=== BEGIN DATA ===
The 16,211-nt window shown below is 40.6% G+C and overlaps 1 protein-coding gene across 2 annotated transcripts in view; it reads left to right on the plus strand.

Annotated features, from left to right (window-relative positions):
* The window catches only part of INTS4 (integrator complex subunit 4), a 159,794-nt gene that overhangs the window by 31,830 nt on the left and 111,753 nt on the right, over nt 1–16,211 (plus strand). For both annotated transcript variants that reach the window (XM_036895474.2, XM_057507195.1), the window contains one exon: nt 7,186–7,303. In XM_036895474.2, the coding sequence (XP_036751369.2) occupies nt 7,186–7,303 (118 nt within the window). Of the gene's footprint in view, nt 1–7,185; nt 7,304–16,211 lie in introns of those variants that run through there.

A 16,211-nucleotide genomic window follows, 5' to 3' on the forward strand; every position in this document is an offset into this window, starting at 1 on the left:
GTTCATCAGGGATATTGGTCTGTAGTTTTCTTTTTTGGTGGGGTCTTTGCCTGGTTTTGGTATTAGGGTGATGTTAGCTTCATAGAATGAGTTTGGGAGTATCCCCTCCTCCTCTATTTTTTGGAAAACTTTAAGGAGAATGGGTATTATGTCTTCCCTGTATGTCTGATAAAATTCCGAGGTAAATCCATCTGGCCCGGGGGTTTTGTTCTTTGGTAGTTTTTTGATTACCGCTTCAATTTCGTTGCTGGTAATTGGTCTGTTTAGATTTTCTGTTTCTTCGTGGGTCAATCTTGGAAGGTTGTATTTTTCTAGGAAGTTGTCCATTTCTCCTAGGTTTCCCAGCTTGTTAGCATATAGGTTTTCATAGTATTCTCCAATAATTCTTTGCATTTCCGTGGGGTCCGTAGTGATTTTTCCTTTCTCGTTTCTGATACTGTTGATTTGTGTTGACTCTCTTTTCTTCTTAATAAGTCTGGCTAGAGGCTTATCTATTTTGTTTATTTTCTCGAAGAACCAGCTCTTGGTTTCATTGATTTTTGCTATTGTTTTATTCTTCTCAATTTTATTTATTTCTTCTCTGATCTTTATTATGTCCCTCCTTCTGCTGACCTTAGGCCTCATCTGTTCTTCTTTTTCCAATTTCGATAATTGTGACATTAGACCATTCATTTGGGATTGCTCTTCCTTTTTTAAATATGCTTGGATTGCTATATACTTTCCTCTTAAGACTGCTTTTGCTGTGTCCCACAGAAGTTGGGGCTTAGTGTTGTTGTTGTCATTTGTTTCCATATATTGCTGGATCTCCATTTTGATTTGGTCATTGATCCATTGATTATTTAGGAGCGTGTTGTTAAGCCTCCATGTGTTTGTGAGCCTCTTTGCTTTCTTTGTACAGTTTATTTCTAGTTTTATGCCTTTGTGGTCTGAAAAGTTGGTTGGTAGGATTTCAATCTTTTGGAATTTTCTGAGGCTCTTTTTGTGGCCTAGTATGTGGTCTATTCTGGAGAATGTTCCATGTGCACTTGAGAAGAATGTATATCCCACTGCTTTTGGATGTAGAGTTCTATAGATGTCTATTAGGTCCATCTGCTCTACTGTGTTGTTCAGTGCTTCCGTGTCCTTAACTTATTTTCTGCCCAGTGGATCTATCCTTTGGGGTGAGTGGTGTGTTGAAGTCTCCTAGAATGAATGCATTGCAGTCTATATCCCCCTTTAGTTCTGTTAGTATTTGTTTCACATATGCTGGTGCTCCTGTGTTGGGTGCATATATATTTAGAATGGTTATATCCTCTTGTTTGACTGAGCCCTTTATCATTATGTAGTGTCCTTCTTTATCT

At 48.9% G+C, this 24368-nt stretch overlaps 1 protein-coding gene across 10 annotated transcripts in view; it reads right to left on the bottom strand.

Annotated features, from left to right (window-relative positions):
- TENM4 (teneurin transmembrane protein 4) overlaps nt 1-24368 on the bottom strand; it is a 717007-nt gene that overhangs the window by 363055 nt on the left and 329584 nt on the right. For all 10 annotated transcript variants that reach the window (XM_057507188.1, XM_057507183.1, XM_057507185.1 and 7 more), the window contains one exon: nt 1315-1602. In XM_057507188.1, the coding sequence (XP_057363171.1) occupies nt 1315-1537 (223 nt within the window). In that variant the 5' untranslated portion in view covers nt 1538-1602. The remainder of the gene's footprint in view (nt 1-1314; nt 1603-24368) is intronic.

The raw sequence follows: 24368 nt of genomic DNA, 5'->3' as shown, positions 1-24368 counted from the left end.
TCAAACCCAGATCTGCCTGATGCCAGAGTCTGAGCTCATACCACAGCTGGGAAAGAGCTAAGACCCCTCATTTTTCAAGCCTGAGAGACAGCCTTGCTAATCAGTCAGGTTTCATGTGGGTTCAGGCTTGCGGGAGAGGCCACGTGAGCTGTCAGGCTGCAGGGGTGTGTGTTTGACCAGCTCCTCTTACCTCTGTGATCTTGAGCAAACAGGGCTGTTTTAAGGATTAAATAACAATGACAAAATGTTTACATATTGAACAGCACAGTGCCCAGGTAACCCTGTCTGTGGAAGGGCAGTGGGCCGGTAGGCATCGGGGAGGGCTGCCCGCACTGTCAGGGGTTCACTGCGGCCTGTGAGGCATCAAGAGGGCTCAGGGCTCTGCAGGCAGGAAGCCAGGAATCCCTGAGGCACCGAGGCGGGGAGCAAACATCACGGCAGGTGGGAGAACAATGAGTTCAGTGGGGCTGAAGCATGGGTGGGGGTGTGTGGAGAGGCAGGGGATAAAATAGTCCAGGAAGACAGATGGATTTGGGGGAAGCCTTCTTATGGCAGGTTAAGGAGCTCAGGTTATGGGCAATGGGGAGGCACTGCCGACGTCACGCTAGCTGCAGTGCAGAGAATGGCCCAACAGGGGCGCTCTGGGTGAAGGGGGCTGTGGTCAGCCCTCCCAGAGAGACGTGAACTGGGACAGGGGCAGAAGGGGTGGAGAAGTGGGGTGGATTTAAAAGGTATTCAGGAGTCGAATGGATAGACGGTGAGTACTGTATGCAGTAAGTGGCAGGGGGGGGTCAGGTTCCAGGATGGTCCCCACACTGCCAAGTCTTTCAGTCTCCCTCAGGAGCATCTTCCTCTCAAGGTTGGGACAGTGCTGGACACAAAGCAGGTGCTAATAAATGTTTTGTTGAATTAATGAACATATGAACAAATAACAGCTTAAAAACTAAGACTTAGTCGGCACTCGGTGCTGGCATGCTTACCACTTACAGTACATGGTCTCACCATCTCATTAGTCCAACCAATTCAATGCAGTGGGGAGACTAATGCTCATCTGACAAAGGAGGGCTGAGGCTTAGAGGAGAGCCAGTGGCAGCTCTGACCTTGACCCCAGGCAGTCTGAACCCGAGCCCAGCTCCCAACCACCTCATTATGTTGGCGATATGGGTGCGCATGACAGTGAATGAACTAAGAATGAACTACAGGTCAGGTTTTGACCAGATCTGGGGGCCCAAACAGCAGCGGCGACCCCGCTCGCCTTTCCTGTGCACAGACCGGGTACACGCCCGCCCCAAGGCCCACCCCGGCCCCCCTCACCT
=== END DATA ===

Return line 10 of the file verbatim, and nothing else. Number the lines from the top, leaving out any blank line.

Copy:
TCAAACCCAGATCTGCCTGATGCCAGAGTCTGAGCTCATACCACAGCTGGGAAAGAGCTAAGACCCCTCATTTTTCAAGCCTGAGAGACAGCCTTGCTAATCAGTCAGGTTTCATGTGGGTTCAGGCTTGCGGGAGAGGCCACGTGAGCTGTCAGGCTGCAGGGGTGTGTGTTTGACCAGCTCCTCTTACCTCTGTGATCTTGAGCAAACAGGGCTGTTTTAAGGATTAAATAACAATGACAAAATGTTTACATATTGAACAGCACAGTGCCCAGGTAACCCTGTCTGTGGAAGGGCAGTGGGCCGGTAGGCATCGGGGAGGGCTGCCCGCACTGTCAGGGGTTCACTGCGGCCTGTGAGGCATCAAGAGGGCTCAGGGCTCTGCAGGCAGGAAGCCAGGAATCCCTGAGGCACCGAGGCGGGGAGCAAACATCACGGCAGGTGGGAGAACAATGAGTTCAGTGGGGCTGAAGCATGGGTGGGGGTGTGTGGAGAGGCAGGGGATAAAATAGTCCAGGAAGACAGATGGATTTGGGGGAAGCCTTCTTATGGCAGGTTAAGGAGCTCAGGTTATGGGCAATGGGGAGGCACTGCCGACGTCACGCTAGCTGCAGTGCAGAGAATGGCCCAACAGGGGCGCTCTGGGTGAAGGGGGCTGTGGTCAGCCCTCCCAGAGAGACGTGAACTGGGACAGGGGCAGAAGGGGTGGAGAAGTGGGGTGGATTTAAAAGGTATTCAGGAGTCGAATGGATAGACGGTGAGTACTGTATGCAGTAAGTGGCAGGGGGGGGTCAGGTTCCAGGATGGTCCCCACACTGCCAAGTCTTTCAGTCTCCCTCAGGAGCATCTTCCTCTCAAGGTTGGGACAGTGCTGGACACAAAGCAGGTGCTAATAAATGTTTTGTTGAATTAATGAACATATGAACAAATAACAGCTTAAAAACTAAGACTTAGTCGGCACTCGGTGCTGGCATGCTTACCACTTACAGTACATGGTCTCACCATCTCATTAGTCCAACCAATTCAATGCAGTGGGGAGACTAATGCTCATCTGACAAAGGAGGGCTGAGGCTTAGAGGAGAGCCAGTGGCAGCTCTGACCTTGACCCCAGGCAGTCTGAACCCGAGCCCAGCTCCCAACCACCTCATTATGTTGGCGATATGGGTGCGCATGACAGTGAATGAACTAAGAATGAACTACAGGTCAGGTTTTGACCAGATCTGGGGGCCCAAACAGCAGCGGCGACCCCGCTCGCCTTTCCTGTGCACAGACCGGGTACACGCCCGCCCCAAGGCCCACCCCGGCCCCCCTCACCT